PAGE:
The "Cancun [Mexico] Tigers" are kept in 12-foot cages, sitting in their own feces, with little or no interaction. They often drink water covered in algae, bugs, and rotten food. Pepe, the owner, refuses to allow a veterinarian to examine his tigers; consequently they are in dire need of medical attention.
In 2004, Hurricane Wilma ravaged Cancun, Mexico hotels and shops, including Pepe's Restaurant. When restaurant owner Gil Jose Juarez (Pepe) fled, he left his exotic wild cats trapped in the rubble.
Pepe lacked resources to rebuild and tend to the animals he'd once showcased for diners. But rather than secure humane sanctuary for them, he let the animals escape, die or rot in concrete and steel enclosures.
I respectfully ask you to release Pepe's remaining tigers to The Wild Animal Sanctuary (TWAS) a longstanding refuge for captive lions, tigers, bears, and wolves that rehabilitates wild animals so they may live naturally on 320 acres of Colorado grasslands.
I understand TWAS, in partnership with Mexican animal welfare group Gente Por La Defensa Animal and California-based Last Chance For Animals, had initiated a relocation plan after Mexican wildlife agency PROFEPA rescinded Juarez's wildlife permits.
But the rescue mission never happened. Instead, PROFEPA wants to truck the tigers cross-country to temporary holding facilities near Mexico City until any legal actions are resolved. These already abused tigers do not need a road trip that could lead to more ill health or trauma. Moreover, they could languish in cages for months, or even years, during legal dealings.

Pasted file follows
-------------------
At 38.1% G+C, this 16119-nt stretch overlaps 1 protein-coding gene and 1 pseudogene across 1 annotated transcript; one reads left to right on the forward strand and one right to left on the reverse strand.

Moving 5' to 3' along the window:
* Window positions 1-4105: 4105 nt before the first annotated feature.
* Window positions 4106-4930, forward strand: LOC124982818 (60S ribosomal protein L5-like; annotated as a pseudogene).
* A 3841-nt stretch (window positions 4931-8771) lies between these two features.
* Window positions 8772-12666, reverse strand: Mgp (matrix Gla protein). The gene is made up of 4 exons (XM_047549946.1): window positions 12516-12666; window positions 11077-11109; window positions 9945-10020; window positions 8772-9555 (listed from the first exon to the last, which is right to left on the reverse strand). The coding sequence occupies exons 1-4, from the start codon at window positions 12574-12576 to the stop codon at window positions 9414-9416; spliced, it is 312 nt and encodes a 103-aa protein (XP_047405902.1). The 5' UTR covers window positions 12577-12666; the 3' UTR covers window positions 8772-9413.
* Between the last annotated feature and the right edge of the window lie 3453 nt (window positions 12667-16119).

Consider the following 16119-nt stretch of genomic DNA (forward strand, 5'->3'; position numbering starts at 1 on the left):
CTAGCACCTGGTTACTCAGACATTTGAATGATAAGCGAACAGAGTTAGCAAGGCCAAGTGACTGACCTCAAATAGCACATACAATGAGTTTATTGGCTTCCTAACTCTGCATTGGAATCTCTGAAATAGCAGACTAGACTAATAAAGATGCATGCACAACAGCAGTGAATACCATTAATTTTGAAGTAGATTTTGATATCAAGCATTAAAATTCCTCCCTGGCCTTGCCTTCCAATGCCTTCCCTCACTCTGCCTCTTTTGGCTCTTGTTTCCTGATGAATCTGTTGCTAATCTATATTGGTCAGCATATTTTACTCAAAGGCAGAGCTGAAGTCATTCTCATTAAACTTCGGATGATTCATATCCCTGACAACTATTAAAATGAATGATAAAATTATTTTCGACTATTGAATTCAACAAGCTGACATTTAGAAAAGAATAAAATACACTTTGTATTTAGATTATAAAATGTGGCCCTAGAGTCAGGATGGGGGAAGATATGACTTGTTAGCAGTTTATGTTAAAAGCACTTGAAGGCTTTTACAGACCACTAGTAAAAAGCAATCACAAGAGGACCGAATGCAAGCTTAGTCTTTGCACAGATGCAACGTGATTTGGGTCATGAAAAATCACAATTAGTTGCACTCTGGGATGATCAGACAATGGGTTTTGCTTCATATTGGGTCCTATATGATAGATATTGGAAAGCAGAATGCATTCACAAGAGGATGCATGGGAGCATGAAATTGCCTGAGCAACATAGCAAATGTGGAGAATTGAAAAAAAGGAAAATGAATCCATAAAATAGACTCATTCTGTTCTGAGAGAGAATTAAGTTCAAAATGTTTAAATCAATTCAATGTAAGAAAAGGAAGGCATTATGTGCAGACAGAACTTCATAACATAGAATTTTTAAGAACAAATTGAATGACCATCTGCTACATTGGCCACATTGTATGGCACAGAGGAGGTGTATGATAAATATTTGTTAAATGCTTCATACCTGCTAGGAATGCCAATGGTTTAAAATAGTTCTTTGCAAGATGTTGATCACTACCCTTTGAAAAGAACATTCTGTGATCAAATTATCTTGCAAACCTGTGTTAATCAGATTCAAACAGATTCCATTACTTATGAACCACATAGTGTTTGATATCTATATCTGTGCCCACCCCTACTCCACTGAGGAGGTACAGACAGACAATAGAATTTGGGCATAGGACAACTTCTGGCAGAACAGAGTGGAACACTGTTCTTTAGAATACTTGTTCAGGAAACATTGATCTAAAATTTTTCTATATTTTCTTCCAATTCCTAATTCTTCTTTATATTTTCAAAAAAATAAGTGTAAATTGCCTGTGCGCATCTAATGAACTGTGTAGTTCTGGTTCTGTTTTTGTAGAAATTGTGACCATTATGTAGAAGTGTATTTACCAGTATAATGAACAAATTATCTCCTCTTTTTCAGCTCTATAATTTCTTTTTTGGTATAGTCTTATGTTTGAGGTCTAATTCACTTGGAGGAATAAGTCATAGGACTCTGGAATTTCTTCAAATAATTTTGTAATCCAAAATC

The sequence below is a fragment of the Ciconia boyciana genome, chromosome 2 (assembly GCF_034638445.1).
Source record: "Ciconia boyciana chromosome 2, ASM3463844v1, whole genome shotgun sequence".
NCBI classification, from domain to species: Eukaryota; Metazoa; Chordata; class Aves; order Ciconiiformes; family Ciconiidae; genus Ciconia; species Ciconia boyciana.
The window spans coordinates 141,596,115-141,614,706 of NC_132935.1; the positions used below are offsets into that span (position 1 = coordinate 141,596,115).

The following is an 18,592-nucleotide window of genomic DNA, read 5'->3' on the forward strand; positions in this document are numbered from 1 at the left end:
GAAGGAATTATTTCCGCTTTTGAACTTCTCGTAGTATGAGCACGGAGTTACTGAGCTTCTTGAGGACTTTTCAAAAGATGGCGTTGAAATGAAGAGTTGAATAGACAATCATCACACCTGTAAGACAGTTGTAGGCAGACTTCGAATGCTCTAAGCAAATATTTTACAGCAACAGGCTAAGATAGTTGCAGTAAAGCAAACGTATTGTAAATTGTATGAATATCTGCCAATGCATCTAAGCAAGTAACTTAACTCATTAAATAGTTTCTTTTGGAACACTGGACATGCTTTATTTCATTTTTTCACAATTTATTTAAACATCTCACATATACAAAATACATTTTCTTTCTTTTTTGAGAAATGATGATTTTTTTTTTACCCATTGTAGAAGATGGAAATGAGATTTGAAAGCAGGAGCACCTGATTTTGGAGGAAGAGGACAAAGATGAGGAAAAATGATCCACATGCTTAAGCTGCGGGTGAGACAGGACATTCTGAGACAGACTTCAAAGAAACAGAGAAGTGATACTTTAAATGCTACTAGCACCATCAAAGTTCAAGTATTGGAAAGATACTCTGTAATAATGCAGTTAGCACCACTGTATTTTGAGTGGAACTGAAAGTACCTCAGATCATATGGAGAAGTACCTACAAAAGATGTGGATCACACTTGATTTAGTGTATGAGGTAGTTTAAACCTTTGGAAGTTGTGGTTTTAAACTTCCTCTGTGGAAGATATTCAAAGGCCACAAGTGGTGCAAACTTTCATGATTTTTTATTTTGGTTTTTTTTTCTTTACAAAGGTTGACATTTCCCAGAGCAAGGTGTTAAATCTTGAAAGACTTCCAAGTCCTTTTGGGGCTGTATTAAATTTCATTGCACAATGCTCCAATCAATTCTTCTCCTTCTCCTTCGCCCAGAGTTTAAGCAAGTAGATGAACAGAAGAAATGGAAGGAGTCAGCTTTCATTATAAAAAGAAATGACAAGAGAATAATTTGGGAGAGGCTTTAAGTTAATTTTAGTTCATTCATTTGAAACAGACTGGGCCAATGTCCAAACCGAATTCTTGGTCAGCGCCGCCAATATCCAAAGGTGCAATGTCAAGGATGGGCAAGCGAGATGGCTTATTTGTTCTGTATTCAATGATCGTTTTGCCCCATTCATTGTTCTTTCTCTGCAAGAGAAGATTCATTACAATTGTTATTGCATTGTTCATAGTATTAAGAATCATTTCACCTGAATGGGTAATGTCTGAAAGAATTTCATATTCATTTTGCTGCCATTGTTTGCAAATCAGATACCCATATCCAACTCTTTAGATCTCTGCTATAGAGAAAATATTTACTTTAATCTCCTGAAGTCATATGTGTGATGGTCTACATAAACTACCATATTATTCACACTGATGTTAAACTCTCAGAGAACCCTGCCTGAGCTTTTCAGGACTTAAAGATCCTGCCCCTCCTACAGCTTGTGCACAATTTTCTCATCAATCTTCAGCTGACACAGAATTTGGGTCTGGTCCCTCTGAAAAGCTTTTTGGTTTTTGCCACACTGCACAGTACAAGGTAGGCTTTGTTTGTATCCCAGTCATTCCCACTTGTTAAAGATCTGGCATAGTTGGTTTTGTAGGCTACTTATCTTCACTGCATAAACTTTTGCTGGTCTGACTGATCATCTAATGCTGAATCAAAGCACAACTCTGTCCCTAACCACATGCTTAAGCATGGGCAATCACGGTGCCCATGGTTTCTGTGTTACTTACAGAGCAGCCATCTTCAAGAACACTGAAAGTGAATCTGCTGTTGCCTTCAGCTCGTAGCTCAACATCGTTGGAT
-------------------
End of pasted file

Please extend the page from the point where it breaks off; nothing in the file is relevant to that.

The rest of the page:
One female tiger reportedly cannot walk without lugging her limp rear legs. The animals have subsisted on contaminated water and food scraps inside 12-foot cages layered in their own feces. They've been denied veterinary treatment. Yet despite negotiations that began in 2008, Mexican authorities still will not okay their transfer to TWAS.
Don't let animal suffering mar the image of Cancun as a famously beautiful resort destination. I hope you'll make the compassionate and reasonable decision to let these tigers live in natural habitats, with proper nutrition and veterinary care, at The Wild Animal Sanctuary.